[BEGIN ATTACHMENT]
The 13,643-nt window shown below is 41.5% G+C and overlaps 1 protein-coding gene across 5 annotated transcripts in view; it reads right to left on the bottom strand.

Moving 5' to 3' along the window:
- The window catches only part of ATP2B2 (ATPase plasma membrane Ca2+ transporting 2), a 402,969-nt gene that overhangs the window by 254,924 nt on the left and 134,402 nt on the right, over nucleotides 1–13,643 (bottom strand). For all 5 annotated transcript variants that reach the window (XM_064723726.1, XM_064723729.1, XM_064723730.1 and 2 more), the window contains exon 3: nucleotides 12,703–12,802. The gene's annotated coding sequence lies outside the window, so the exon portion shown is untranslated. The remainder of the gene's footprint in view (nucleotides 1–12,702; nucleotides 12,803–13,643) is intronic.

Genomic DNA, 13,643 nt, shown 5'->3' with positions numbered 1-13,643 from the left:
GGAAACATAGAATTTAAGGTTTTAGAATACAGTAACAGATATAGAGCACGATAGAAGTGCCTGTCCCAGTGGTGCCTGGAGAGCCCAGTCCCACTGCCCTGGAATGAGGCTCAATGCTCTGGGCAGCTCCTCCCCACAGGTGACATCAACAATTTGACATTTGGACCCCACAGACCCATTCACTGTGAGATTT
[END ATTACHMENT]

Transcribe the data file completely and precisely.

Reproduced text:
The 13,643-nt window shown below is 41.5% G+C and overlaps 1 protein-coding gene across 5 annotated transcripts in view; it reads right to left on the bottom strand.

Moving 5' to 3' along the window:
- The window catches only part of ATP2B2 (ATPase plasma membrane Ca2+ transporting 2), a 402,969-nt gene that overhangs the window by 254,924 nt on the left and 134,402 nt on the right, over nucleotides 1–13,643 (bottom strand). For all 5 annotated transcript variants that reach the window (XM_064723726.1, XM_064723729.1, XM_064723730.1 and 2 more), the window contains exon 3: nucleotides 12,703–12,802. The gene's annotated coding sequence lies outside the window, so the exon portion shown is untranslated. The remainder of the gene's footprint in view (nucleotides 1–12,702; nucleotides 12,803–13,643) is intronic.

Genomic DNA, 13,643 nt, shown 5'->3' with positions numbered 1-13,643 from the left:
GGAAACATAGAATTTAAGGTTTTAGAATACAGTAACAGATATAGAGCACGATAGAAGTGCCTGTCCCAGTGGTGCCTGGAGAGCCCAGTCCCACTGCCCTGGAATGAGGCTCAATGCTCTGGGCAGCTCCTCCCCACAGGTGACATCAACAATTTGACATTTGGACCCCACAGACCCATTCACTGTGAGATTT